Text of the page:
More years than not since its last title in 2004, Fox Lane basketball sat squarely in the conversation of Section 1 contenders. Matt Redhead saw it firsthand the last three seasons and had a brother who was part of the program before him.
Now with the benefit of hindsight, the younger Redhead recognized why this postseason was different for a team that too often came a hair or two short of its ultimate goal.
“Even when I was a sophomore, I felt like we had enough talent to win the gold ball and it was the same feeling this year,” he said. “The difference between this year and that year is that we were working hard in the gym from the start. I think we’ve always had the talent. I just think it took that extra hunger and motivation.”
Led by the 6-foot-5 senior, Fox Lane finished a season that won’t soon be forgotten at the school: It upset Section 1 giant Mount Vernon to win the first Class AA championship in program history.
The Foxes evolved into a hardened group that played with an edge, thanks in large part to a strong core of seniors. None of them set that tone better than Redhead — hungry, motivated, healthy, and now The Journal News and lohud.com’s Westchester/Putnam player of the year.
Redhead averaged a team-best 15.0 points and 8.0 rebounds to go with 4.0 assists. He earned tournament MVP honors at the County Center and capped the 67-60 shocker over the state-title-hopeful Knights with a two-handed jam in the closing seconds.
When Fox Lane lost to Middletown in the regional final later that week, Redhead and his teammates quickly transitioned from a sense of disappointment to satisfaction, knowing they had accomplished something no one before them had.
“I think all of us — even a few hours after the game — when it was all said and done and we were saying goodbye, we realized that we had achieved a goal that nobody felt we could achieve,” he said.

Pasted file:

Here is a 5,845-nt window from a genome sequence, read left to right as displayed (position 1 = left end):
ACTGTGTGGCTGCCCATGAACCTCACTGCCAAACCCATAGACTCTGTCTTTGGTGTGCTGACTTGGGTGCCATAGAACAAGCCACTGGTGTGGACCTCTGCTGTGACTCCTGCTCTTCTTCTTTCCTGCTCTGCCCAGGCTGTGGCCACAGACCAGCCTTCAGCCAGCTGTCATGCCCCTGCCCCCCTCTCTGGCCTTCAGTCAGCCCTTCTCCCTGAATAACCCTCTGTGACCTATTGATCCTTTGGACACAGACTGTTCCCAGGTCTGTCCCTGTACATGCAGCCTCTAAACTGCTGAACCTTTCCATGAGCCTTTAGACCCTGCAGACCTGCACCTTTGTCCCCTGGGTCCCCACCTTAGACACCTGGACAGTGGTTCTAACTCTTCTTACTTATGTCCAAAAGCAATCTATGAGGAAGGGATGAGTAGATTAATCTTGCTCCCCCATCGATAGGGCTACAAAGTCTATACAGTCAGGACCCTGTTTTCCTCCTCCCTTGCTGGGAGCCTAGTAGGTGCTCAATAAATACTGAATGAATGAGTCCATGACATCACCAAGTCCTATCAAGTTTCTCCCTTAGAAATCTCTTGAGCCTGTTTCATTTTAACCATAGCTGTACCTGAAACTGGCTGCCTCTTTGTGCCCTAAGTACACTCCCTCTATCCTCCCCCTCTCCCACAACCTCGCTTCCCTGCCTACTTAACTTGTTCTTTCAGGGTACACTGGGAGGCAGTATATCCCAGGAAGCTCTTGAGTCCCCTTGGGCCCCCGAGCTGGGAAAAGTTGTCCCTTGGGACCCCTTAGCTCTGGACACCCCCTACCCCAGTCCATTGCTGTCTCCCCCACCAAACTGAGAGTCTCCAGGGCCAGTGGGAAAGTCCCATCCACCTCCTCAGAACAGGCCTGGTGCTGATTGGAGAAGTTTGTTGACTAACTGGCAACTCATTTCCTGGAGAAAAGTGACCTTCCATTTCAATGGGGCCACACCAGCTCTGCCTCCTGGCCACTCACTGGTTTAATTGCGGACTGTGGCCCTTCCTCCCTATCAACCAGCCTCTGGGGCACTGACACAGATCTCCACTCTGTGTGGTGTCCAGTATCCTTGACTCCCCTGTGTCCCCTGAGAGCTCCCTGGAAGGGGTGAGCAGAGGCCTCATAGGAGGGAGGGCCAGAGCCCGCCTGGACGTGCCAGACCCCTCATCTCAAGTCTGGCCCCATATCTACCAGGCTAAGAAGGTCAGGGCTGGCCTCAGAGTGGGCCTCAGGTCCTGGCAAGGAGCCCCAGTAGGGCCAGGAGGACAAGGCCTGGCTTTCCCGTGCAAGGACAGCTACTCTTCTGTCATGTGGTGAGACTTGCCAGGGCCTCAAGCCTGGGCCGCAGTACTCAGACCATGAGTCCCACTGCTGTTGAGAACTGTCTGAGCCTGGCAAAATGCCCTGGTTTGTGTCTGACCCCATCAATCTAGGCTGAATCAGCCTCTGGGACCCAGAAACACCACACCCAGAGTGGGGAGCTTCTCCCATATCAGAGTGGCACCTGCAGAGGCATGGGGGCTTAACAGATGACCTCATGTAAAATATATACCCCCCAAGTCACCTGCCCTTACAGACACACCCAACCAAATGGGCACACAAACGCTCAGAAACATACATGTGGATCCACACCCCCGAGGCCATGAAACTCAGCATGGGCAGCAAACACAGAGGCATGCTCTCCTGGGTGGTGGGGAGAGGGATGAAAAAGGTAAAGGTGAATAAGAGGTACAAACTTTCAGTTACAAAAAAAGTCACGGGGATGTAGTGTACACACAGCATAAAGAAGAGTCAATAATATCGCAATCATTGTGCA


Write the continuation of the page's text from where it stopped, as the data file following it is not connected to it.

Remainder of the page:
Long before the team’s memorable finish, Redhead first had to learn what he could achieve individually. He had more to deal with as a senior than just juggling game and practices with schoolwork and college applications.
Redhead was diagnosed with diabetes in February 2015 after dropping 30 pounds in the span of two months. His body withered during the season, culminating in a quarterfinal loss at home to Clarkstown South when Redhead was completely sapped of energy.
He learned how to manage the disease and optimize his sugar levels for activity. He gained the weight back and regained his strength, and it resulted in a strong senior season for Redhead and his team, highlighted by a 22-4 record.
“I always felt like I was a little skeptical of how I’d feel playing a whole game and how I’d feel by the end,” Redhead said. “But I can’t really recall a game where I felt so drained from giving it my all, even that Mount Vernon game. Going into that fourth quarter, I felt as strong as I did all season.”
With a better understanding of his disease and hope for a brighter future, Redhead has committed to a year of prep school at Suffield Academy in Suffield, Connecticut. He will go with heightened expectations. Not only did he spend his final high school season monitoring sugar levels for the first time, he accomplished everything he did while also playing through a partially torn patella tendon.
Redhead, who suffered the injury last June, had surgery last week to repair his knee and will need at least three months of rehab before returning to the court. Yet it’s the confidence the southpaw forward gained as a senior that has brightened his outlook for the future.
“I’m definitely going to work in the offseason to get some more of my explosiveness back and work on my upper body and core strength,” he said. “I think I can improve it even more and be more physically dominant.”